5 Tips for Letting Your Gray Hair Air Dry, According to Stylists
No, your hair doesn't "dry badly."
Air drying your hair isn't always reliable, especially after it goes gray (if you haven't noticed, that shift can cause increased frizz, dryness, static, and the like). Sometimes, it seems to dry with the perfect wave or curl, while others, it falls flat or turns into a frizzy mess. With so much left seemingly to chance, it makes sense to break out your hot tools when you need your strands to look on point. But it turns out that doesn't have to be the case. If you know the proper steps, it's easy to get air-dried hair that looks amazing every time. Read on for stylists' best tips for letting your gray hair air dry. They'll make your getting-ready routine faster, healthier, and more beautiful.
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Start your process in the shower.
The key to achieving beautifully air-dried gray hair is starting your prep early. "Gray hair looks better when you use a moisturizing shampoo and conditioner," says Jessica Shults, hair stylist and owner of Twisted Scissors Salon in New York. "Using cooler water to rinse the conditioner helps seal the cuticle and lock in that moisture for the day."
If you want to take things a step further, you can select a shampoo and conditioner specifically formulated for people with gray hair. "These will help maintain color and reduce yellowing," says Arrogant Smith, a professional hairstylist and hair consultant for KES Wigs. "They are sulfate-free, which helps keep color from fading from water oxidation." With a combination of color maintenance and moisturization, you'll achieve strands that look and feel healthy.
Befriend your wide-tooth comb.
A wide-tooth comb is essential in any air-drying arsenal. "If you have curly hair, I find that it's best to comb the conditioner through your hair in the shower, then don't comb it once you get out," says Shults. "The curls will dry more defined if they aren't brushed or combed once out of the shower." You can also do this step after conditioning in conjunction with a leave-in conditioner or detangler.
After you exit the shower, you should only use a wide-tooth comb. "Avoid brushing or combing wet gray hair as this can cause breakage," says Krysta Biancone, the co-founder of Amari Salon & Spa and hair stylist at Hair by Krysta. "If you need to detangle while air drying, try using your fingers or a wide-toothed comb instead of a brush." Grey hair tends to be brittle, and brushing it when wet can cause breakage.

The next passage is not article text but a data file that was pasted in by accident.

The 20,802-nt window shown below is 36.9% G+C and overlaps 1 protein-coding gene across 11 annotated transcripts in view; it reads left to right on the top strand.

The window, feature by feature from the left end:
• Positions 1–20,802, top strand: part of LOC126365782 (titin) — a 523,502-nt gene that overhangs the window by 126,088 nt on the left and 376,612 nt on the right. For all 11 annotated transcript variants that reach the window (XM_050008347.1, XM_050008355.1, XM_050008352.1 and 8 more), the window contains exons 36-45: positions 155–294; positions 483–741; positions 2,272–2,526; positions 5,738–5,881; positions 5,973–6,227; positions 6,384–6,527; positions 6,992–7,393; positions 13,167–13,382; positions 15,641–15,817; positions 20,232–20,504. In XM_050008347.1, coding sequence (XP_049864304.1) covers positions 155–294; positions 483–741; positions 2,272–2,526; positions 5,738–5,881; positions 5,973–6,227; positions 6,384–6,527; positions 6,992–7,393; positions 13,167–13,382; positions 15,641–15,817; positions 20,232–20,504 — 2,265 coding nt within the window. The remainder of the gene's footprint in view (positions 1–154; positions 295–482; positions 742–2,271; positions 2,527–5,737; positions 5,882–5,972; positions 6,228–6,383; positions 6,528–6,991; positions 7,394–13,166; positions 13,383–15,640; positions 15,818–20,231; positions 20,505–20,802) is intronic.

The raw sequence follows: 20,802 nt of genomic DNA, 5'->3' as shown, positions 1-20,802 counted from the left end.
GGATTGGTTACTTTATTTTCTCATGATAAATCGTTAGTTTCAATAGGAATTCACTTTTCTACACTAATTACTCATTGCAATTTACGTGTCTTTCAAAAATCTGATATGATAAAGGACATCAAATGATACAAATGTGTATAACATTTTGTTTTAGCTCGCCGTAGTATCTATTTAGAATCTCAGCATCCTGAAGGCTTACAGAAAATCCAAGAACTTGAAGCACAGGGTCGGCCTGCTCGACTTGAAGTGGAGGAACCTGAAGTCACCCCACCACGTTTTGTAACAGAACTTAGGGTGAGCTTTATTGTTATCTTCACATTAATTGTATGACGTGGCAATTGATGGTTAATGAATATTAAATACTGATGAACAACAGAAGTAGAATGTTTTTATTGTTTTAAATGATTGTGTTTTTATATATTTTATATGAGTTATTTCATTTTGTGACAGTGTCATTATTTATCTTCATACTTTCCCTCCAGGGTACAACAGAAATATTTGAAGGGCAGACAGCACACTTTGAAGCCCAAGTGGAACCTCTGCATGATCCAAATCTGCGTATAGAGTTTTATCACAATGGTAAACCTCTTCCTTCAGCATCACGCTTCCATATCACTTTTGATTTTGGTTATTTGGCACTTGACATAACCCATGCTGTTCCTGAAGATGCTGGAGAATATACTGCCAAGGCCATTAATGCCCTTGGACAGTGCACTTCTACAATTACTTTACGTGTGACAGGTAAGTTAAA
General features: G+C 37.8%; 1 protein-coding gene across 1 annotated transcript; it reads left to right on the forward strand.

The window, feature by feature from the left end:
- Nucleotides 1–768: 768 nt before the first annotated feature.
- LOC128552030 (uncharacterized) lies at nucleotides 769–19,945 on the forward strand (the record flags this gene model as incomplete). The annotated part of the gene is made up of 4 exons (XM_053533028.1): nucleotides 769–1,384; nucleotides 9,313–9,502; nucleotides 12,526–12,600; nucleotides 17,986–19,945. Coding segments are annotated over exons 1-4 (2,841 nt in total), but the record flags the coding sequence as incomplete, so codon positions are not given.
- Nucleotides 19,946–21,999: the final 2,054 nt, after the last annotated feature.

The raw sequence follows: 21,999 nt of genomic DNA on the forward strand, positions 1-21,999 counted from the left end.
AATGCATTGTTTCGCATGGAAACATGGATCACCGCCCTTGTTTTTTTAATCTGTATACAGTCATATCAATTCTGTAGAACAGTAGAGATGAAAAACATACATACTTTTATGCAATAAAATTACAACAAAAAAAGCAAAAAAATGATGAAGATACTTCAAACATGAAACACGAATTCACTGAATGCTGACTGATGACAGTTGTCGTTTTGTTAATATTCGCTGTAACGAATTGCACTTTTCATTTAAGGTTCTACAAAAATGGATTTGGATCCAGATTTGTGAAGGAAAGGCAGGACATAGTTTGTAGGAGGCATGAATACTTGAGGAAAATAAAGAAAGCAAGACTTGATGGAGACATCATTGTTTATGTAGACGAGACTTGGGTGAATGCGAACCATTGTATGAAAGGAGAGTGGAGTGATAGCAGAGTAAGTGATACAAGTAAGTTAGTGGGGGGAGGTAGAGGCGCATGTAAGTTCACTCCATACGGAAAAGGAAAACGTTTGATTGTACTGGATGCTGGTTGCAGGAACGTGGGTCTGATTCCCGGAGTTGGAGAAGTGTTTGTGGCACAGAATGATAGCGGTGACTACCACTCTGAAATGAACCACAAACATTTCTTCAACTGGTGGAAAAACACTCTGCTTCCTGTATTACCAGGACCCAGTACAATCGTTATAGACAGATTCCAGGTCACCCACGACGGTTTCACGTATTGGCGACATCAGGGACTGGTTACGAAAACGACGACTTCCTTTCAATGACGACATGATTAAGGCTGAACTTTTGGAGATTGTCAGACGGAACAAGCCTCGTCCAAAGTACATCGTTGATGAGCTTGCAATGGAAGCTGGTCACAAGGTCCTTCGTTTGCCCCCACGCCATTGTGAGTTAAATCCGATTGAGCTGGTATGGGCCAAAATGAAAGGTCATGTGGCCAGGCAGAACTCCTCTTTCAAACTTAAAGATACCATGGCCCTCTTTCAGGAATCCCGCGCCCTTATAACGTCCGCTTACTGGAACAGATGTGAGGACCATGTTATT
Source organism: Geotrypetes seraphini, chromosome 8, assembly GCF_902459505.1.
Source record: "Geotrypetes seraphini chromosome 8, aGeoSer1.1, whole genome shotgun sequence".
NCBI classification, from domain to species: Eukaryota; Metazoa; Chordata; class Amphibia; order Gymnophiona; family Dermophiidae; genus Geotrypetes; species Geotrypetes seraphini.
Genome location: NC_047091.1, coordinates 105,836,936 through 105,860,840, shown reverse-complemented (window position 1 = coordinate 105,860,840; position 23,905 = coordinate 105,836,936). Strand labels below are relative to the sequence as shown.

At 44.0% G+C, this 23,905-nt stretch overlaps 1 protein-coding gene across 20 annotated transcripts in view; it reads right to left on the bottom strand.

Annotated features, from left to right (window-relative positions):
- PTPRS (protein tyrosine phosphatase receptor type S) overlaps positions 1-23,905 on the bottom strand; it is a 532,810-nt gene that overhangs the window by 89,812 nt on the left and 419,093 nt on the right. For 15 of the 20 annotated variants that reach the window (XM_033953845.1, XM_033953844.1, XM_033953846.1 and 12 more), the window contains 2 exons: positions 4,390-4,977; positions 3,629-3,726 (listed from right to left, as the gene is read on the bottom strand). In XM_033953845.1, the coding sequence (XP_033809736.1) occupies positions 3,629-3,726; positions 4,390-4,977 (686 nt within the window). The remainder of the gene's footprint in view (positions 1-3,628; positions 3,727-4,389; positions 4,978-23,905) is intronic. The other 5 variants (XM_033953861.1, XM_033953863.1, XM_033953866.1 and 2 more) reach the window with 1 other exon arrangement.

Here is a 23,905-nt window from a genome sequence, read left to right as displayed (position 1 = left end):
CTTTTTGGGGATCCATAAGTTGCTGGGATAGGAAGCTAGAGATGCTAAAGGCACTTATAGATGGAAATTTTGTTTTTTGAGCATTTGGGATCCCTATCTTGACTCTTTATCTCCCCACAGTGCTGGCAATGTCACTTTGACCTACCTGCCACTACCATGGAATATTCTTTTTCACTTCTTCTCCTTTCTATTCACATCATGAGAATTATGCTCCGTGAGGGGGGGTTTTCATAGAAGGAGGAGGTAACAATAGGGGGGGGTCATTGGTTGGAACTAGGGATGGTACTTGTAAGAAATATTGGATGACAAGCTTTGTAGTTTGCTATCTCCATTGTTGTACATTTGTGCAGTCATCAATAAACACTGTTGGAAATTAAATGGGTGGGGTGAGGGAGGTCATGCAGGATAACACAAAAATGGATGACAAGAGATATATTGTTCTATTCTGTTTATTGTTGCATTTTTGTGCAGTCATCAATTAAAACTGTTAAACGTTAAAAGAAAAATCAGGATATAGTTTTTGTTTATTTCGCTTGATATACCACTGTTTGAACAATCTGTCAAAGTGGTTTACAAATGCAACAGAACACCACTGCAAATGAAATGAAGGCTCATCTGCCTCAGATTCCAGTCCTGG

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Invest in these products.
You may want to supplement your air-dry routine with a few helpful products. "The best products for air drying gray hair are typically oils, creams, and leave-in conditioners," says Shults. "Gray hair lacks moisture, so using products that have moisture in them helps the hair look its best."
If you have fine hair, opt for an oil, which won't weigh down your hair. If your hair is naturally thick, coarse, or frizzy, try a cream or leave-in conditioner. These products will give your gray hair the moisture it needs to shine post-dry.
Use a microfiber towel.
A microfiber towel is essential in any gray haircare routine. "They are specially designed for hair drying because they absorb much more water than a regular terry cloth or cotton bath towel. A microfiber hair towel also helps reduce frizz and prevents styling product buildup on your locks by grabbing onto any residue left behind on strands," says Smith. "This is especially important for gray hair, which tends to be dryer and more fragile than other hair colors." Use a blotting motion to rid your hair of excess moisture. You don't want to use aggressive movements that could rough up the cuticle.
Smith recommends the Devacurl Microfiber Devatowel. "It's designed explicitly for gray hair due to its ultra-soft fabric that gently dries without causing friction or damage while increasing shine and luster in your locks," she says.
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Leave it alone!
Once you've blotted your hair with a microfiber towel, let it down and leave it alone. "Honestly, the best tip for air drying is not to touch it," says Shults. "Gently squeeze the excess water out of the hair and let it be until it's completely dry. The more you touch it, the more chances you give it to become frizzy." After a few hours, you can brush through it to create your final look.